By Paul Jeromack
NEW YORK. In what Metropolitan Museum authorities are describing as a “tragic, freak accident”, Tullio Lombardo’s Adam, the most important Renaissance sculpture in the museum’s collection and one of the most important Italian sculptures outside Italy, crashed to the ground on the evening of Sunday 6 October when one section on the base of its reinforced plywood pedestal apparently buckled. The broken statue was discovered by a museum guard at 9pm that evening, three hours after closing time.
A thorough examination has revealed no evidence of vandalism or indications that the statue had been struck or pushed. The sculpture, which weighs approximately 1,000 pounds, is most damaged in is extremities—the trunk of the Tree of Knowledge around which the serpent was coiled, and Adam’s arms and legs are broken. One leg has broken into six large pieces, though other parts were pulverized in the fall. Miraculously, the head and torso are the least damaged.
Sculpture curator James David Draper told The New York Times that “The features of the face are legible, and suffered only minor losses, mostly scratches.” The museum estimates that restoring the Adam will take about two years, though Metropolitan director Philippe de Montebello told the Times that “The figure will stand again on a solid pedestal and frankly only the cognoscenti will know that it had been damaged.”
With the Frick Collection’s “St Francis in Ecstasy” by Giovanni Bellini, Tullio’s Adam is the greatest Venetian 15th-century work of art in America. The sculpture was carved around 1490 for the tomb of Doge Andrea Vendramin in the Church of Santa Maria dei Servi, Venice and it was originally paired with a now lost companion of Eve. It is the first monumental classical nude carved since antiquity and was admired by both Michelangelo and Canova. By the beginning of the 19th century both Adam and Eve were censured for their sensuousness and were banished from public view around 1819 when the monument was moved to the Church of SS. Giovanni e Paolo in Venice.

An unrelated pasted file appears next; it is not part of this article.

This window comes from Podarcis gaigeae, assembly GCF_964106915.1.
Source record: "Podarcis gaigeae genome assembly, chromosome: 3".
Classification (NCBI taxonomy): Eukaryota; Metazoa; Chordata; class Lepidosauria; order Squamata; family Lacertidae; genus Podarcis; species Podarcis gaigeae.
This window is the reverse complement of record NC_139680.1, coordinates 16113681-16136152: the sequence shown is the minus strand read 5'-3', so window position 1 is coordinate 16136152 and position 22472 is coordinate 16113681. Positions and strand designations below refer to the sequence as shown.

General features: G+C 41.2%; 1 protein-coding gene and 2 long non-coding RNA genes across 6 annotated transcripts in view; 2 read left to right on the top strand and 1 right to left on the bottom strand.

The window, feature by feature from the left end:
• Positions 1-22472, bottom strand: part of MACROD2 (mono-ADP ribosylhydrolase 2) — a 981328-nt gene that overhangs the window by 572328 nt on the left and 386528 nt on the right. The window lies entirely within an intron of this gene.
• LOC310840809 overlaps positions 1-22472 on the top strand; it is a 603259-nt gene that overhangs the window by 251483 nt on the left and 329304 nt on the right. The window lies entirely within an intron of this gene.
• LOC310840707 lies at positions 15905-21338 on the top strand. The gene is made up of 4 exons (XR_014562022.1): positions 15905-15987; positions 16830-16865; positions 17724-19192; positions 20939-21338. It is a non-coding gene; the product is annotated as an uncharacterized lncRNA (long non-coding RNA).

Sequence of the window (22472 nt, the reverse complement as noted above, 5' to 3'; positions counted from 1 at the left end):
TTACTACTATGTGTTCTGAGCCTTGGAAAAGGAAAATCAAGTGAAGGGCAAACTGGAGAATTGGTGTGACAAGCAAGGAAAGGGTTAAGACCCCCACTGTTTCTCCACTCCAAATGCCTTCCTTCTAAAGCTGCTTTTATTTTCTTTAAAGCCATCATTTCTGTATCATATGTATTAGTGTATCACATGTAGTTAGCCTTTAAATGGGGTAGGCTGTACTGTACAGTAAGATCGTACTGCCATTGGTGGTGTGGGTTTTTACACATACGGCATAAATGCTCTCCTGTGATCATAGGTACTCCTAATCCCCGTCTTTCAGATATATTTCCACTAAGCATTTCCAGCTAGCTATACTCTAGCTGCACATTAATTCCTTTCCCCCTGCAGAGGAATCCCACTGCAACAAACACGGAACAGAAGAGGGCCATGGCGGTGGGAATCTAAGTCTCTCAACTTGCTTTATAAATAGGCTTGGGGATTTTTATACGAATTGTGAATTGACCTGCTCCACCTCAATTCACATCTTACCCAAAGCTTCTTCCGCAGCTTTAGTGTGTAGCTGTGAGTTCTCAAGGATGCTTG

Adam was returned to the Vendramin family who passed it on to the Duchesse de Berry around 1842. It was later successively owned by Parisian banker Henri Pereire and the Dukes of Frohsdorf, Vienna from around 1893 to around 1921 and was purchased by the Metropolitan in 1936.
Despite its travels, the marble remained in impeccable condition, and since its acquisition it has never left the museum. Since 1964, it stood in the 16th-century Spanish marble Velez Blanco Patio on the museum’s main floor.
In May 2000, following a three-year restoration of the patio, the original cherrywood pedestal on which Adam rested was replaced with one made of Medium Density Overlay Plywood which was believed to be much sturdier and durable. A through investigation of all the other bases in the museum made with the same material is underway.